Assessment of Current Process Modeling Approaches to ... Limitations, Applicability and Developments

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  • PNNL-16236

    Assessment of Current Process Modeling Approaches to Determine Their Limitations, Applicability and Developments Needed for Long-Fiber Thermoplastic Injection Molded Composites BN Nguyen RE Norris J Holbery J Phelps MT Smith CL Tucker III V Kunk November 2006 Prepared for the U.S. Department of Energy under Contract DE-AC05-76RL01830

  • DISCLAIMER This report was prepared as an account of work sponsored by an agency of the United States Government. Neither the United States Government nor any agency thereof, nor Battelle Memorial Institute, nor any of their employees, makes any warranty, express or implied, or assumes any legal liability or responsibility for the accuracy, completeness, or usefulness of any information, apparatus, product, or process disclosed, or represents that its use would not infringe privately owned rights. Reference herein to any specific commercial product, process, or service by trade name, trademark, manufacturer, or otherwise does not necessarily constitute or imply its endorsement, recommendation, or favoring by the United States Government or any agency thereof, or Battelle Memorial Institute. The views and opinions of authors expressed herein do not necessarily state or reflect those of the United States Government or any agency thereof. PACIFIC NORTHWEST NATIONAL LABORATORY operated by BATTELLE for the UNITED STATES DEPARTMENT OF ENERGY under Contract DE-AC05-76RL01830 Printed in the United States of America Available to DOE and DOE contractors from the Office of Scientific and Technical Information,

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    (9/2003)

  • PNNL-16236 Property Prediction Tools for Tailored Polymer Composite Structures:

    Assessment of Current Process Modeling Approaches to Determine Their Limitations, Applicability and

    Developments Needed for Long-Fiber Thermoplastic Injection Molded Composites

    Ba Nghiep Nguyen, James D Holbery, and Mark T Smith Pacific Northwest National Laboratory

    Vlastimil Kunc and Robert E. Norris Oak Ridge National Laboratory

    Jay Phelps and Charles L. Tucker III University of Illinois at Urbana-Champaign

  • 3

    Contents 1. Introduction................................................................................................................................. 4 2. Concentration regimes ................................................................................................................ 4 3. Problem formulation ................................................................................................................... 5 4. The generalized Hele-Shaw approach ........................................................................................ 5 5. Fiber-fiber interactions and fiber orientation equation ............................................................... 6 6. Rheological constitutive relation ................................................................................................ 8 7. Coupled and decoupled flow/orientation approaches ................................................................. 9 8. Model assessment ..................................................................................................................... 11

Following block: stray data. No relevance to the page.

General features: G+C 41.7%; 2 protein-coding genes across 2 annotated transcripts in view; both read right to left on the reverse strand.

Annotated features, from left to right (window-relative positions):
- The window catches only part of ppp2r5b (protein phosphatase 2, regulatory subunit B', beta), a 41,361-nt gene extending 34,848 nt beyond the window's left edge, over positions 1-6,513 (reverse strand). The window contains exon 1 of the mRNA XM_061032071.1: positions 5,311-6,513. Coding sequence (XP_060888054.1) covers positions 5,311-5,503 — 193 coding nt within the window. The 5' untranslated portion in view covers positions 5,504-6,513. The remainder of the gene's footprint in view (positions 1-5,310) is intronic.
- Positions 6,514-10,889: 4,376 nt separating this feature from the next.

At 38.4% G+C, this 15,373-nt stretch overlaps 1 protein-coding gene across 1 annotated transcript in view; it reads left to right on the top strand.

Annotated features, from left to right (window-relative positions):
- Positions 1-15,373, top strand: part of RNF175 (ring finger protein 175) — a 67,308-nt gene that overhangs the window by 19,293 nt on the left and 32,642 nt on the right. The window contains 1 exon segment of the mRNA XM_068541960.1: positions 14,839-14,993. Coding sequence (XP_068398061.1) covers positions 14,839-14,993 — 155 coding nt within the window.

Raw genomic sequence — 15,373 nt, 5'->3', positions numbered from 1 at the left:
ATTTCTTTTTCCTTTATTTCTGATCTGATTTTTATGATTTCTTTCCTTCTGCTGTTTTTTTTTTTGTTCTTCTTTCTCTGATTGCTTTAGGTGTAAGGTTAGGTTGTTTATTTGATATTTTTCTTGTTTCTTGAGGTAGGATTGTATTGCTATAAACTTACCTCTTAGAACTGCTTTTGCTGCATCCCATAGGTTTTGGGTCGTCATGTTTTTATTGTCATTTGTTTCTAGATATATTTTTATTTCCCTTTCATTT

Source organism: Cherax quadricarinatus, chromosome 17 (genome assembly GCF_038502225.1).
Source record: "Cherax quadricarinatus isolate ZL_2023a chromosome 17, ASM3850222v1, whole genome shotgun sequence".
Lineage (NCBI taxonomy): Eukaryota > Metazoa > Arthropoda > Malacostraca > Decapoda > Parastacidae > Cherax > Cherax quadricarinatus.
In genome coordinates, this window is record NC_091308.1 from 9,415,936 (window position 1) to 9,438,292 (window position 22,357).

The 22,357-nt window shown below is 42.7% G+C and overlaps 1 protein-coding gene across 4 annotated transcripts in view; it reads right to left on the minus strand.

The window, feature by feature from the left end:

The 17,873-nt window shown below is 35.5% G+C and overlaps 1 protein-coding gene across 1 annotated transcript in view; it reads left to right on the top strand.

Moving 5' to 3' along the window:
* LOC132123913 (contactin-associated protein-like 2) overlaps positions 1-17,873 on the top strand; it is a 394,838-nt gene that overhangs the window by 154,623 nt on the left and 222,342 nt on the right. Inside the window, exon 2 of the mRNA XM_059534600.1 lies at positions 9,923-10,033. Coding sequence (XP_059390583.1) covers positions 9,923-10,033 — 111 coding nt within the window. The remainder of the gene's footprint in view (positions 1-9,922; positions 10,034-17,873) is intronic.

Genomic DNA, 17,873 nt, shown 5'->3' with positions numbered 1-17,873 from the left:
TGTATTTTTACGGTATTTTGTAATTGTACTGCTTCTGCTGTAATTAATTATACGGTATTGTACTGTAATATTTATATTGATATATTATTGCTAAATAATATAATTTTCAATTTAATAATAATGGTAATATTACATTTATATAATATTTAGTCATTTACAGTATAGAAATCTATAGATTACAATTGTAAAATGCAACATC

8.1 Material properties .............................................................................................................. 12 8.2 Comparison method:........................................................................................................... 15 8.3 Results:................................................................................................................................ 16

    9. Conclusions............................................................................................................................... 17 10. Acknowledgements................................................................................................................. 18

  • 4

    1. Introduction Recently, long-fiber injection molded thermoplastics (LFTs) have generated great interest